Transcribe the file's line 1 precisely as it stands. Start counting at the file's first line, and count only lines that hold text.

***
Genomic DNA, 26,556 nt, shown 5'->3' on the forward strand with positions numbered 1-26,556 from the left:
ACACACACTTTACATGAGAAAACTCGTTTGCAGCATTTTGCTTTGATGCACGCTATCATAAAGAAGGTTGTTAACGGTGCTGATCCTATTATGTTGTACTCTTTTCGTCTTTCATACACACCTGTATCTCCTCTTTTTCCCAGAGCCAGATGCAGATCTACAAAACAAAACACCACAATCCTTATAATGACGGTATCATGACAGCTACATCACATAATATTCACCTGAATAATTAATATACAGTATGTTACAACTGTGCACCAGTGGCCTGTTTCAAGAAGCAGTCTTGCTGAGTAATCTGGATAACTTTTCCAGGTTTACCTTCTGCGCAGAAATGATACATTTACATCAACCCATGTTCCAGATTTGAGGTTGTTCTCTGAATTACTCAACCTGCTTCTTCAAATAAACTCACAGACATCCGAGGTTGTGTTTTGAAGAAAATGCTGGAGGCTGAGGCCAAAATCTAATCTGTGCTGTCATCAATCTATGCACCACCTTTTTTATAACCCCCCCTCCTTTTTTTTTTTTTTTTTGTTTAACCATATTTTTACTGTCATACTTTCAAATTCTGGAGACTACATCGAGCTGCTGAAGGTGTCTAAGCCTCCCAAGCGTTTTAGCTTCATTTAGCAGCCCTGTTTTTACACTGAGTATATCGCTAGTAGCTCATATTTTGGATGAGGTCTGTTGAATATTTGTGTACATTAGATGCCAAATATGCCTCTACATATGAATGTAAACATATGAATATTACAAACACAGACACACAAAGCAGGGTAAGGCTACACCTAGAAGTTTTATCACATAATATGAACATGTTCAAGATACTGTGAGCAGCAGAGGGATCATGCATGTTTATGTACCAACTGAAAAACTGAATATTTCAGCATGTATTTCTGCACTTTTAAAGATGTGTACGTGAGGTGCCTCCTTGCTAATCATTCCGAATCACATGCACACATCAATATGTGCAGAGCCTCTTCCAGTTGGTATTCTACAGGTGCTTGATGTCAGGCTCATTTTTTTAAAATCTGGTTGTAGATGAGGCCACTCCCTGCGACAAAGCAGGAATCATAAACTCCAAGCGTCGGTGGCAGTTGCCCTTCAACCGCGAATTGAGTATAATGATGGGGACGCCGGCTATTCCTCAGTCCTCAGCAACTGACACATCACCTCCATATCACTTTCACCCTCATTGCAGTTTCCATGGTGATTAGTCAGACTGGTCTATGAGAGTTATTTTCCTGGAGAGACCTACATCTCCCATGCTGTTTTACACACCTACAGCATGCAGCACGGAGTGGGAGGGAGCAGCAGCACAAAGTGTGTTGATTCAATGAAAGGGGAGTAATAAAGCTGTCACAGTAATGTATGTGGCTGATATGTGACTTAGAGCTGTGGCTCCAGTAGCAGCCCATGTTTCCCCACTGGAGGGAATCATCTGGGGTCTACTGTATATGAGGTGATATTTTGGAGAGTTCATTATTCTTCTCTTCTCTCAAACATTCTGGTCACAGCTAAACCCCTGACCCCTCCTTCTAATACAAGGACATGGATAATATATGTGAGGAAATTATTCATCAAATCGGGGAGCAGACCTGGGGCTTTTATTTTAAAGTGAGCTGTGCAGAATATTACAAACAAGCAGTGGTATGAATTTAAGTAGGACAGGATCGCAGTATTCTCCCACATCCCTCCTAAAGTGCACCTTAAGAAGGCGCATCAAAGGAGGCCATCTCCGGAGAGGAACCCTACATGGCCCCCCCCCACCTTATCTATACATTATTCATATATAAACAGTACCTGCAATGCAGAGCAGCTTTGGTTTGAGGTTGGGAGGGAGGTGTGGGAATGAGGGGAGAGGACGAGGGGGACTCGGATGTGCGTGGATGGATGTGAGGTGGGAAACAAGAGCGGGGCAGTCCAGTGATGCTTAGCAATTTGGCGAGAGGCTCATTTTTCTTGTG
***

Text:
Genomic DNA, 26,556 nt, shown 5'->3' on the forward strand with positions numbered 1-26,556 from the left: